property, it doesn‟t matter how they conveyed it
         - since a creditor couldn‟t have gotten it even if they retained the property
    2. US v 1500 Lincoln Ave
- mr is druggist who is criminally sentenced for dispensing drugs illegally
- gov‟t sues civilly to get the property - since there is a law that says you forfeit
the property that you commit a felony on
              - wife asserts innocent owner defense - defense per the legislature
                       - you have to have no knowledge or consent to assert this
         - so you can be liable if you knew he was participating in the activity, but
         you didn‟t participate in it
              - the property - pharmacy - is owned in tenancy by entirety
- government argues that drug conviction severed tenancy by entirety - and
created a tenancy in common - then gov‟t could sue for partition
              - dist court says this is a lame argument
              - court of appeals -
         - says that the government won‟t get whatever he had - ie survivorship
         interest - they can preserve their lawsuit and sue later
              - this moves PA from group 3 to group 2
              - why do this?
         - enforce cong policy of getting tough on crime - so not dismissing the
         case
         - if this was just a postponement of the lawsuit - this would be tried too
         late - although this doesn‟t make sense - since it‟s a civil suit
              - effect of the forfeiture - if there wasn‟t tenancy by the entirety
                       - property would be partitioned
         - would leave the innocent with half - but subject to the whole mortgage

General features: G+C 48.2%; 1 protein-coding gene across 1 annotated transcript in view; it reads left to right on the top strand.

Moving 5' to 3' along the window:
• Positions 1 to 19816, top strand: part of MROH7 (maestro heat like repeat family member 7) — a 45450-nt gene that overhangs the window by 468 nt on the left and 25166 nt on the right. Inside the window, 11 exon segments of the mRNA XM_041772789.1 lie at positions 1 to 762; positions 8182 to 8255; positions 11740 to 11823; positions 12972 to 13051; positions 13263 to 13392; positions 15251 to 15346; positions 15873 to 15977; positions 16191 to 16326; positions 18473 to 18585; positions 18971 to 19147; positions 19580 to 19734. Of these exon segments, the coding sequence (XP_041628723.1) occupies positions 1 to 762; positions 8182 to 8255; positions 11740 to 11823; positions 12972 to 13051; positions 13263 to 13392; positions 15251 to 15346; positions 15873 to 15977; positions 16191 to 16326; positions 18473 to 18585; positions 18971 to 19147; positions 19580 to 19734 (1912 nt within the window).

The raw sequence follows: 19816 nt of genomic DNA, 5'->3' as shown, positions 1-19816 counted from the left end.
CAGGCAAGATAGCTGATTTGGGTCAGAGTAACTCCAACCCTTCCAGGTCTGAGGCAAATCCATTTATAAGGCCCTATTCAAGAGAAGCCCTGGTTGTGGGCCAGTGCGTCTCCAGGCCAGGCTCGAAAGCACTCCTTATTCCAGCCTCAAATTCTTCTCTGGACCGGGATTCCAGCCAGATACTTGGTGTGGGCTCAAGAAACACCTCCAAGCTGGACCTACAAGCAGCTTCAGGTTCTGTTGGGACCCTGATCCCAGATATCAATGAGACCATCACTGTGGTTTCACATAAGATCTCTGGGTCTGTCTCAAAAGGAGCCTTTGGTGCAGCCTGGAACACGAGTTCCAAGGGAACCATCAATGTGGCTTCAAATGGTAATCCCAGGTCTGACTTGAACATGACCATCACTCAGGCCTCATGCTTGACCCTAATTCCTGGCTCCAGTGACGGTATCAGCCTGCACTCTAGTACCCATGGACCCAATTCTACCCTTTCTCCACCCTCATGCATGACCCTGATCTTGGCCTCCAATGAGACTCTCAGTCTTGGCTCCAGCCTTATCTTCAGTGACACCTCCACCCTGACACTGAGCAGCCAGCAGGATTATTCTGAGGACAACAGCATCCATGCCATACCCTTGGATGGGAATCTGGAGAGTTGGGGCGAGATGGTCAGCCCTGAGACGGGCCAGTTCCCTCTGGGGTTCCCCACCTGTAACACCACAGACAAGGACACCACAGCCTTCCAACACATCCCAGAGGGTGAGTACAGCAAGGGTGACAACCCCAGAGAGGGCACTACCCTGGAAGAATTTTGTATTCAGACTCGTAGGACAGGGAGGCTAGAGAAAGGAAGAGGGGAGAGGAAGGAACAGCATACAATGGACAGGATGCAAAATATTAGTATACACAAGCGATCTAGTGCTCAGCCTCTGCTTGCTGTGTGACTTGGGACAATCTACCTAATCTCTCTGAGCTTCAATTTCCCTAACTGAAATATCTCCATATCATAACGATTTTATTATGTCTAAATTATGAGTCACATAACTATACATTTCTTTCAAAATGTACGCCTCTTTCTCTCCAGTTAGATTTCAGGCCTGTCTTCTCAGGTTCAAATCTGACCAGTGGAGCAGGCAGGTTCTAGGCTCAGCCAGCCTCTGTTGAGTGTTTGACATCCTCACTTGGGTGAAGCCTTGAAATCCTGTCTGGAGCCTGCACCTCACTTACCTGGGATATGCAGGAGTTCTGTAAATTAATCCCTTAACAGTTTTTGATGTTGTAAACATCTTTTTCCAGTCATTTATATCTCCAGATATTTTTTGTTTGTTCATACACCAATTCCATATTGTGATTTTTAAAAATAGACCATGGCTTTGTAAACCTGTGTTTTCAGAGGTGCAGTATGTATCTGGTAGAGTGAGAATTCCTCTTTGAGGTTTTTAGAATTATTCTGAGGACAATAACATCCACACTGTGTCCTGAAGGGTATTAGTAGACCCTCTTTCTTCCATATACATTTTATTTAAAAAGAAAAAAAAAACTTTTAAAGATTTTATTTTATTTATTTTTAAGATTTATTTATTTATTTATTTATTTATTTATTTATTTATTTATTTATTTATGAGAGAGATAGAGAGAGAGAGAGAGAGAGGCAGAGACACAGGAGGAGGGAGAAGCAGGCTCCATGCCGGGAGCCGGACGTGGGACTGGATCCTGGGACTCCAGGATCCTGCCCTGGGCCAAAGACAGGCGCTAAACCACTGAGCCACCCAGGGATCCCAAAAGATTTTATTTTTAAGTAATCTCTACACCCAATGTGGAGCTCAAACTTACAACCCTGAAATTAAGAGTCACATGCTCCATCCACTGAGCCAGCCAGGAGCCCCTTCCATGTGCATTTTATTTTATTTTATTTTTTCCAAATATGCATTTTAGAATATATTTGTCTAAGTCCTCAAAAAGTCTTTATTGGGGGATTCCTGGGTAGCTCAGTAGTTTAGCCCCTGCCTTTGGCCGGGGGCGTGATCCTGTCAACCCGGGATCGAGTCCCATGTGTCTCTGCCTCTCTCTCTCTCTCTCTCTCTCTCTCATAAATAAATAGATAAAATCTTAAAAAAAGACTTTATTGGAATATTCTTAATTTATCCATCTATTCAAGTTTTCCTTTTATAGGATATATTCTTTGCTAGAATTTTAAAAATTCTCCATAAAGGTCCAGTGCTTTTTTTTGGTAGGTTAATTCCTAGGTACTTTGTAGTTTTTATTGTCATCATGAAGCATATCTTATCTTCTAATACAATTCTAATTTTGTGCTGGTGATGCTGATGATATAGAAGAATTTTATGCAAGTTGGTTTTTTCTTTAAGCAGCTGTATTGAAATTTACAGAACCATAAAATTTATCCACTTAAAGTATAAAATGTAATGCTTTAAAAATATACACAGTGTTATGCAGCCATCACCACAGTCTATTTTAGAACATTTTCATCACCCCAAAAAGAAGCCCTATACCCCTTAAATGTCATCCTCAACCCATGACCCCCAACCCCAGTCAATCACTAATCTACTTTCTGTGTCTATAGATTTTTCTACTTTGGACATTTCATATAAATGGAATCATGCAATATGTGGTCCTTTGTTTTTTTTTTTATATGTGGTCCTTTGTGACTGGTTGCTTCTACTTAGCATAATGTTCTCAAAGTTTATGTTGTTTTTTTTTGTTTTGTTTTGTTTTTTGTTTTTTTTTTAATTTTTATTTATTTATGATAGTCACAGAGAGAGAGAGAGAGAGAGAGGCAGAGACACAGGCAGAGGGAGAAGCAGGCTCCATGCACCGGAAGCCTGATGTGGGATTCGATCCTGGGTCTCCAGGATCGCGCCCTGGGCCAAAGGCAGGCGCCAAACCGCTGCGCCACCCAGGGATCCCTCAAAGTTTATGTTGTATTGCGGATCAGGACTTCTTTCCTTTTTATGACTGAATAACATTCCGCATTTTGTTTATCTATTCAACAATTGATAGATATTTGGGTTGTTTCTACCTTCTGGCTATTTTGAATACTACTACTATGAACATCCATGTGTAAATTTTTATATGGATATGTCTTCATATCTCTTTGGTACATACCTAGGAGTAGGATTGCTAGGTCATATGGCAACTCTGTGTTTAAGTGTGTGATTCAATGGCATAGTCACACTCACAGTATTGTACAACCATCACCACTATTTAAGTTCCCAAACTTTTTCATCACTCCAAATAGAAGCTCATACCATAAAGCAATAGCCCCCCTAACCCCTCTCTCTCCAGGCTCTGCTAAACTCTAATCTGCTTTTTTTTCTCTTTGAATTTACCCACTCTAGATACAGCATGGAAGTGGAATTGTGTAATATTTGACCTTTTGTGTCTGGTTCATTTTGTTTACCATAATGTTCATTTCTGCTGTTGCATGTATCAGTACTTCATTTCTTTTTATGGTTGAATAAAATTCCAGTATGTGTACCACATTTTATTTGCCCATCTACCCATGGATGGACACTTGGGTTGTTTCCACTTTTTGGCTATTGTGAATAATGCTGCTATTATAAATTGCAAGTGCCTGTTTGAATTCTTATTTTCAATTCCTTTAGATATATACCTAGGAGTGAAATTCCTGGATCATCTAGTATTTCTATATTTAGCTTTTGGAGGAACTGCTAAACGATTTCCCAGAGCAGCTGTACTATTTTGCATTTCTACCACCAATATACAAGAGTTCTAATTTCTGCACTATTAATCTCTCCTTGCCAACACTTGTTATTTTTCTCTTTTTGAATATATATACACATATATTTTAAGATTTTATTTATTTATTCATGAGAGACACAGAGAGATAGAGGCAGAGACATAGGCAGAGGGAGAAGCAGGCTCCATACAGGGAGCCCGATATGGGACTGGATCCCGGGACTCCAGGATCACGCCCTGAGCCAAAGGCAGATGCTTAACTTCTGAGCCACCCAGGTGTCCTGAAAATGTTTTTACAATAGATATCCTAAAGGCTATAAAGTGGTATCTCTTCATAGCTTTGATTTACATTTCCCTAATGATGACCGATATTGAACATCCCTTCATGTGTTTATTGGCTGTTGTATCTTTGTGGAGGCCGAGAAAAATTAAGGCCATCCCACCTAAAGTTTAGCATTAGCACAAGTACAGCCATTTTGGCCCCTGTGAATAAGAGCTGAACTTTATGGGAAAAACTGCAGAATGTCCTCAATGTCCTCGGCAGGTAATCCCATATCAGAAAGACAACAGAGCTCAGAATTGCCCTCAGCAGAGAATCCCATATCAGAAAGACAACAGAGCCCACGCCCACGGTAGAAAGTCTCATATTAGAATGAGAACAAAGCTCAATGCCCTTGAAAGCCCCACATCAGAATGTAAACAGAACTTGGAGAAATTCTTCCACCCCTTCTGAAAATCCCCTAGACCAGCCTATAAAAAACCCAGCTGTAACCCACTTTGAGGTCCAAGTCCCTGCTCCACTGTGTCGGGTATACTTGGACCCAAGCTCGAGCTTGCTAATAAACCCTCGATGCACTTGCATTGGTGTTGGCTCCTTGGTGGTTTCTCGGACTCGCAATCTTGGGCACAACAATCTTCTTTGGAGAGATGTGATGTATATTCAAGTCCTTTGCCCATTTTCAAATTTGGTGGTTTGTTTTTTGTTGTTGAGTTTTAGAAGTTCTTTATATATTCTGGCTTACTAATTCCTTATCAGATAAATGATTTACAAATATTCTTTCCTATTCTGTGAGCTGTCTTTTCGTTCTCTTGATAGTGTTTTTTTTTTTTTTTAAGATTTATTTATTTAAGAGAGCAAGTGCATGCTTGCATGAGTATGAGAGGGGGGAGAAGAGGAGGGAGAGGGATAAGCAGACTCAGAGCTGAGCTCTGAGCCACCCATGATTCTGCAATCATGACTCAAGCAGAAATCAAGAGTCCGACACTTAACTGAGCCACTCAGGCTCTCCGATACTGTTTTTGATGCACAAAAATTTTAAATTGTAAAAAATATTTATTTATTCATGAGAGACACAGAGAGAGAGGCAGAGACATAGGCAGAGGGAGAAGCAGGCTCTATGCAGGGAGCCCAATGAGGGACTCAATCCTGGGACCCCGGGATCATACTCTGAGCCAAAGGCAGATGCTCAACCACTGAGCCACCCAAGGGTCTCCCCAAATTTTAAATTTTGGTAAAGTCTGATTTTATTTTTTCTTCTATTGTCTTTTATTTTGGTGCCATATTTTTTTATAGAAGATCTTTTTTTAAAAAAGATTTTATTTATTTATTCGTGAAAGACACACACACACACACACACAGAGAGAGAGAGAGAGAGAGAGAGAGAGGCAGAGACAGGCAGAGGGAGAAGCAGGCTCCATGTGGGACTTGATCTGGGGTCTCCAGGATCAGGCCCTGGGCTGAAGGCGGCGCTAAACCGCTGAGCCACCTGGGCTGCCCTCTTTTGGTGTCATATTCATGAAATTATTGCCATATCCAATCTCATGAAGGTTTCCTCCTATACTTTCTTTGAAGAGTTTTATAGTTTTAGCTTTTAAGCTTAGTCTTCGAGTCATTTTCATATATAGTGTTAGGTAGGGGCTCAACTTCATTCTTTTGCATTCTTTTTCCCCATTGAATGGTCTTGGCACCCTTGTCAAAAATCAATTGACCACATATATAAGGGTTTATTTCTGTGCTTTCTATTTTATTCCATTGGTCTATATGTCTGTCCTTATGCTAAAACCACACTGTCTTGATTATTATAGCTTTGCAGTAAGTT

i. Termination of Marriage by Divorce
              - termination of tenancy by entirety by divorce
              - how courts divide property depends on the state
- 60s - adopts no-fault divorce, although fault may matter when dividing property
              - equitable distribution - dividing property equally
         - factors in ED - pre-nups, age, health, social status of parties, previous
         marriages, length of marriage
         - courts do this more fairly now - as opposed to common law, where man
         would get property and woman would get alimony
                       - not as fair to women - since he could dodge alimony
              1. In re Marriage of Graham
         - dispute about whether MBA was property that needed to be divided in
         divorce proceedings
         - she argues that she put him through school and his future earnings
         increased after the degree
                       - trial court says that MBA was divisible property
         - CO Sup Ct said that MBA wasn‟t marital property - it was uniquely his -
         since can‟t sell, transfer, leave in will
                        - why not ask for alimony? MBA was more, probably wouldn‟t have
                        gotten it - since she had career
                                      - why isn‟t it property
                                 - if law school refused to give degree, would argue it was
                                 depriving property without due process
                                              - dude with JD hit by bus, family gets future earnings
                                 - dissent in spleen case said there are lots of things that you can‟t